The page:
An older man and a young boy sit by a pond, fishing
Federico Giampieri / Unsplash

Keeping up with the nicknames for different generations can be difficult. After the Greatest Generation we have the baby boomers. The boomers are followed by Gen X. Next, we have the millennials, a.k.a. Gen Y, and Gen Z. Bringing up the rear, Gen Alpha is the first generation born entirely in the 21st century.

How can the church intentionally build community and make disciples among such diverse groups of people?

Unlike corporations, congregations don’t typically have a sales and marketing department to conduct segmentation research, helping the ministry tailor its message to different demographics. So how are we supposed to preach a single sermon that connects with people who have vastly different cultural memories and religious perspectives?

As Dietrich Bonhoeffer’s “Life Together” suggests, community is crucial to our Christian formation, but it is also messy at times. We do not accomplish very much in ministry without some degree of tension between the old and the new. Doing intergenerational ministry well requires that those with power and positions, who today are often among the Greatest Generation and the boomers, practice radical hospitality to make room for the voices and visions that are not being heard or acknowledged. Also, younger disciples would do well to listen and learn from folks who’ve made incredible sacrifices to support our institutions.

In a culture where generational difference is often the basis for “doing our own thing,” intergenerational ministry is a counter-cultural expression of human flourishing. It’s also an opportunity for pastoral care. Extended families often do not live in close proximity to one another. Loneliness has been called an epidemic. Through well-designed intergenerational connections and worship, children and teenagers benefit from the affirmation of their elders, and elders can discover new purpose in sharing their wisdom and learning from the next generation. How amazing is that?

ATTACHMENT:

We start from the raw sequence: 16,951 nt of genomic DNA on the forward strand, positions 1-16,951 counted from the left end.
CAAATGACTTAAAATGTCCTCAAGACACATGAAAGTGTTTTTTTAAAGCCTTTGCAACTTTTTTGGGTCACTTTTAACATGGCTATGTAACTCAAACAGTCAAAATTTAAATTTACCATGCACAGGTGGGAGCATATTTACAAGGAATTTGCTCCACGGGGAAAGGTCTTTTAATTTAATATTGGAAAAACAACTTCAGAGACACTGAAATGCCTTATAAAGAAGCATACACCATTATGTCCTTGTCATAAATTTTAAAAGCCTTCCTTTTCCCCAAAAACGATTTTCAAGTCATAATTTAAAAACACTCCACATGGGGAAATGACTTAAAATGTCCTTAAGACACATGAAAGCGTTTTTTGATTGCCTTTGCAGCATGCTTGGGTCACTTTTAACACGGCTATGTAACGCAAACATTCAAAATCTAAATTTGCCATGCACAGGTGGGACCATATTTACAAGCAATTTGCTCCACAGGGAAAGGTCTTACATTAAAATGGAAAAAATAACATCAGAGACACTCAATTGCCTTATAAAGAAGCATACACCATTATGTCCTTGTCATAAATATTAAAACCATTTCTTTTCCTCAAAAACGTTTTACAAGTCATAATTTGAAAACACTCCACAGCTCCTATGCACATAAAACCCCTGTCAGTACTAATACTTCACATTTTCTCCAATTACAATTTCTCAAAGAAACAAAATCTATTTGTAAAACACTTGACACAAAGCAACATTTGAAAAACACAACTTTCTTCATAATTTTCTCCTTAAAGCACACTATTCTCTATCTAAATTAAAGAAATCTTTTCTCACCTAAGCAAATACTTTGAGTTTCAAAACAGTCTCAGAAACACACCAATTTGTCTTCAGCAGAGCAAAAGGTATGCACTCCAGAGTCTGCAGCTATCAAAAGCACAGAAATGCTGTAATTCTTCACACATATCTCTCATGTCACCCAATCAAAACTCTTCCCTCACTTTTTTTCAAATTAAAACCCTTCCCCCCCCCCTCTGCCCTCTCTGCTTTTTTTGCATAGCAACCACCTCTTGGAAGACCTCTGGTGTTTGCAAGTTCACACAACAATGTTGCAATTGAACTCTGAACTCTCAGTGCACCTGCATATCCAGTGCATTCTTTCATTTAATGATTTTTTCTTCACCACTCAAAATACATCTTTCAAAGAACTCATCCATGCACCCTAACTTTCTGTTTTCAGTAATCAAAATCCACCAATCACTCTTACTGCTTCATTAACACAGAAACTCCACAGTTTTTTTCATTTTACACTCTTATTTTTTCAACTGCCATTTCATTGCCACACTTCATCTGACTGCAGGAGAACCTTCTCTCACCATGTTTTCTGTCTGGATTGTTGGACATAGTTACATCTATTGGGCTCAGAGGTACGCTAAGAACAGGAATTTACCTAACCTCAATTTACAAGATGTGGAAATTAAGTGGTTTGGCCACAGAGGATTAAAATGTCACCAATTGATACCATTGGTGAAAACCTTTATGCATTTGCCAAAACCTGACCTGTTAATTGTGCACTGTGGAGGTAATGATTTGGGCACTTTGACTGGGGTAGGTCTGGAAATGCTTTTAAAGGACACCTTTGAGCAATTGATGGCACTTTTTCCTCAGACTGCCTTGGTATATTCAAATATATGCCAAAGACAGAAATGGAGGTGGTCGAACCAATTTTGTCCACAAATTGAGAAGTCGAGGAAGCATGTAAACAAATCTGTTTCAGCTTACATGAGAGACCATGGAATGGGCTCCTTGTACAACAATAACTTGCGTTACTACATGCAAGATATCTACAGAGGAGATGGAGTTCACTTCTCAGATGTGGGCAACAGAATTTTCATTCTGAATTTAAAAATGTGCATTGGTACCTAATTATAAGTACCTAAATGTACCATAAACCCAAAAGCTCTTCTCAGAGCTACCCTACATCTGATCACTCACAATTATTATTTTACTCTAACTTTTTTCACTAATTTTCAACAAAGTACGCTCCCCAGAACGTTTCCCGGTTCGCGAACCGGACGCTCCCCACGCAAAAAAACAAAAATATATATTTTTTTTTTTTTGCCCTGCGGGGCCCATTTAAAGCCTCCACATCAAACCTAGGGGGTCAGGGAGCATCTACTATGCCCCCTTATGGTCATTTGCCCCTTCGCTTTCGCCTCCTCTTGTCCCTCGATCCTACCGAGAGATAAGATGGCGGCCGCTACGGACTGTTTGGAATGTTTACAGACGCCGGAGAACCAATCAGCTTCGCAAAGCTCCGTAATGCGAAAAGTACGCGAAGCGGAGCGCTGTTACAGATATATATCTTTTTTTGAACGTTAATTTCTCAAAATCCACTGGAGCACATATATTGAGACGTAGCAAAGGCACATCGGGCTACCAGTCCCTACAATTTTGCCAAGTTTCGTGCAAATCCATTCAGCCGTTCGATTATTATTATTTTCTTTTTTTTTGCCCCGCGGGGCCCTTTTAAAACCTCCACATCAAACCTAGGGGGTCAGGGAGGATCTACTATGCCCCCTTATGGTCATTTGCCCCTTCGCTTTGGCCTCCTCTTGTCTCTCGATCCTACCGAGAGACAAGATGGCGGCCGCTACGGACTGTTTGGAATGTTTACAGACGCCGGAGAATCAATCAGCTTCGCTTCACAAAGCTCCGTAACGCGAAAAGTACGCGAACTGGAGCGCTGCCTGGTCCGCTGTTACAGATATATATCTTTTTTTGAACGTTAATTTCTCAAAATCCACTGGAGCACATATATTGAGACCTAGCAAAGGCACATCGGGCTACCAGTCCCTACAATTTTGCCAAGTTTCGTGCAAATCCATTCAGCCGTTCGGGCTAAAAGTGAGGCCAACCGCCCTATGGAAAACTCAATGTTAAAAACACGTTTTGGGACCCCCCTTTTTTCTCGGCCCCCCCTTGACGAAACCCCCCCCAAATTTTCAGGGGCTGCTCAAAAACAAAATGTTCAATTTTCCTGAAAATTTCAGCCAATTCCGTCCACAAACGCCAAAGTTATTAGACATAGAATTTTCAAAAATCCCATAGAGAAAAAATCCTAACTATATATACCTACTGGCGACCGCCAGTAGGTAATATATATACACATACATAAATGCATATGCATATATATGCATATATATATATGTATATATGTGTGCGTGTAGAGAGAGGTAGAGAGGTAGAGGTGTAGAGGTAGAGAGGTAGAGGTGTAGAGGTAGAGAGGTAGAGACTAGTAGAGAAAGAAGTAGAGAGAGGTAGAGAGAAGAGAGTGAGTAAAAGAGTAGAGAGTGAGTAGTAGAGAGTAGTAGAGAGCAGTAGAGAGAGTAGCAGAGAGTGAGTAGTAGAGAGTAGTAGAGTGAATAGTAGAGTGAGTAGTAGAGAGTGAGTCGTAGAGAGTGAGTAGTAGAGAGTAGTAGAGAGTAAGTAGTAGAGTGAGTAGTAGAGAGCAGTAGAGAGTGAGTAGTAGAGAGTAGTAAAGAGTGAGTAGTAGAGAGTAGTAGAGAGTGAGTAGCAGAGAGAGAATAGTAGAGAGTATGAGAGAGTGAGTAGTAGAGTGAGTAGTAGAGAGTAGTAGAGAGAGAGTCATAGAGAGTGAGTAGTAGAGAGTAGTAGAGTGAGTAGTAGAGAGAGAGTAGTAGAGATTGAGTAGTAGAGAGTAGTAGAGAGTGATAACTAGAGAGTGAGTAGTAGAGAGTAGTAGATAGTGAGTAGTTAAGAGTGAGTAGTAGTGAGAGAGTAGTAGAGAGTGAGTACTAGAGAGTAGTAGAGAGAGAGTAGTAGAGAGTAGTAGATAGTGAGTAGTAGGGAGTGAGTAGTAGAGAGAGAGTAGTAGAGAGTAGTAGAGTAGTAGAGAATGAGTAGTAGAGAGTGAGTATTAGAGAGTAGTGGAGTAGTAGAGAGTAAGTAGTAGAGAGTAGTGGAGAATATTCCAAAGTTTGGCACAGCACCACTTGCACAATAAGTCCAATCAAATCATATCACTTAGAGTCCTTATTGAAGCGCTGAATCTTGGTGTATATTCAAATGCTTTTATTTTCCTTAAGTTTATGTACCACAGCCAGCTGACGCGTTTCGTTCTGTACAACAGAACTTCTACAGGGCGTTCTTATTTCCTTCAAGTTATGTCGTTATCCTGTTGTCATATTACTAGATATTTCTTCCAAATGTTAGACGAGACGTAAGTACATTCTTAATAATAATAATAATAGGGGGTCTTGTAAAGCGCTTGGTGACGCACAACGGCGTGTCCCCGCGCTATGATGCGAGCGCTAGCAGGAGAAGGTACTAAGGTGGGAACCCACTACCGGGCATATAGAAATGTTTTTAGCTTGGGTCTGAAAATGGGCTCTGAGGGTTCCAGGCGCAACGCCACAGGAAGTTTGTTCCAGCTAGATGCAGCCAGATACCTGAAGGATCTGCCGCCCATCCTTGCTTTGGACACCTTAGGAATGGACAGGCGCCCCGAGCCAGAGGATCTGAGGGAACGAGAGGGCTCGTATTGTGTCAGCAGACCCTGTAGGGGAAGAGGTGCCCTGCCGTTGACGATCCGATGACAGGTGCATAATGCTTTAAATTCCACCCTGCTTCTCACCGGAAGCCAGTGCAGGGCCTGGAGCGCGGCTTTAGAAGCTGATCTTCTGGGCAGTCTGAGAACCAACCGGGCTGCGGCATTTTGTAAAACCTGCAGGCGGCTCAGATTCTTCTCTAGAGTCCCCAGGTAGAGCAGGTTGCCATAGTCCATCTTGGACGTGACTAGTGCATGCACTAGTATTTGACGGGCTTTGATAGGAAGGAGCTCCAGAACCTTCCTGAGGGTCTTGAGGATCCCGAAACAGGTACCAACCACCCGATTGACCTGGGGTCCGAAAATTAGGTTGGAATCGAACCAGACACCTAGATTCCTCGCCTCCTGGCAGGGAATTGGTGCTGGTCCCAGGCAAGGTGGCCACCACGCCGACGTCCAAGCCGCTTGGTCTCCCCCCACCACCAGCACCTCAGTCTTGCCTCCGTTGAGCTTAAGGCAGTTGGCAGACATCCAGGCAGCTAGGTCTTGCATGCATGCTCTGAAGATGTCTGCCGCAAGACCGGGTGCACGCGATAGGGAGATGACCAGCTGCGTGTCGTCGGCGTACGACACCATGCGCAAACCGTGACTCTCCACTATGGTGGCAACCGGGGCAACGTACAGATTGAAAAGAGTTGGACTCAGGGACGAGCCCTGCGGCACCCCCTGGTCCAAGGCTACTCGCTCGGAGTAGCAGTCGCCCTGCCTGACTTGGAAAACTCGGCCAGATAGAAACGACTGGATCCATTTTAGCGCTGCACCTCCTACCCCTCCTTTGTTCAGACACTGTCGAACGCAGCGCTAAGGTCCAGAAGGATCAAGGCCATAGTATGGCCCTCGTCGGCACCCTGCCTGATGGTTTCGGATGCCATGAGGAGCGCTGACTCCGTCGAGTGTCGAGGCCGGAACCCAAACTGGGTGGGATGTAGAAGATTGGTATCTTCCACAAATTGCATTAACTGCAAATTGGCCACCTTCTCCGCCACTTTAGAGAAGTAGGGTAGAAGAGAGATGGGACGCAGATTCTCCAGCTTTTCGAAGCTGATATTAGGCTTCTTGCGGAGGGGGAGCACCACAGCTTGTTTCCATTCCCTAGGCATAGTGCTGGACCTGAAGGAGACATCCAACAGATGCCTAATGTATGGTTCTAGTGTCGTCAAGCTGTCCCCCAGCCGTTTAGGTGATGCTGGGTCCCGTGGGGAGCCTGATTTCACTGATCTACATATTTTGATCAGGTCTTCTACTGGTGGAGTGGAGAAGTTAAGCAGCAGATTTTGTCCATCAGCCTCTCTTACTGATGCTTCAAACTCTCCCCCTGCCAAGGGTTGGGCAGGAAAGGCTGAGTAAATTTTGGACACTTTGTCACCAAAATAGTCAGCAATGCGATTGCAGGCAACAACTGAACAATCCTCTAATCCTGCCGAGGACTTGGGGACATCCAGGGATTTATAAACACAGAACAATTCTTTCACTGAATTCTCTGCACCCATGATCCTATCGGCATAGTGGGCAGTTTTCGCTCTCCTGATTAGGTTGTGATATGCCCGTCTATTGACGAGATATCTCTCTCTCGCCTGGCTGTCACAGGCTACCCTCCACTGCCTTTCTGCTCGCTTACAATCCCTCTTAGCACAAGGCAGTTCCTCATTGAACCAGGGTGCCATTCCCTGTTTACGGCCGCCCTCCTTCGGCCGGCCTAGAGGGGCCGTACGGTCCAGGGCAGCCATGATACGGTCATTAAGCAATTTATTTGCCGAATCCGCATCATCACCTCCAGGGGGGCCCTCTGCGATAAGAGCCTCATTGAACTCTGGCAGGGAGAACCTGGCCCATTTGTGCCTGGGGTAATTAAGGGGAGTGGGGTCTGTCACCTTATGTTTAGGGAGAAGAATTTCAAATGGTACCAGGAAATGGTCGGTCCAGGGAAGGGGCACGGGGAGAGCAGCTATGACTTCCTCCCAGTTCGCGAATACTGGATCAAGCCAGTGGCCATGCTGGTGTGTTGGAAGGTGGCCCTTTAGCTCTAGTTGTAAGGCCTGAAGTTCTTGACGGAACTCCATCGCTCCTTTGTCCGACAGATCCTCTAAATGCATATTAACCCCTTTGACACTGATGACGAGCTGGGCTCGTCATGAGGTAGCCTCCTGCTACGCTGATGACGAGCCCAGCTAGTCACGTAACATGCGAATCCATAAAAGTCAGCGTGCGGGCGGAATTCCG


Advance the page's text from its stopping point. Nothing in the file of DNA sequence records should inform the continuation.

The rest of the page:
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Before you go…

Fads come and go in the church. Every few years, a new approach to preaching or worship promises to cure the ills that cause plateaued and declining membership. But I don’t see intergenerational ministry as just another trend. Rather, it is a return to the biblical roots of community and discipleship. By fostering intergenerational connections, we build a more vibrant, resilient and inclusive church. Some of my earliest church memories are of the times that I was asked to participate in worship, which gave me a sense of full participation in the life of the church.

Here’s a question for you to discuss with your leaders: What’s working well and what are the opportunities for intergenerational ministry in your context? Intergenerational ministry is beautiful and difficult, and I am convinced it is worth all the effort it requires.

You can reach me and the Alban Weekly team at Until next week, keep leading!

Prince Rivers

Editor, Alban at Duke Divinity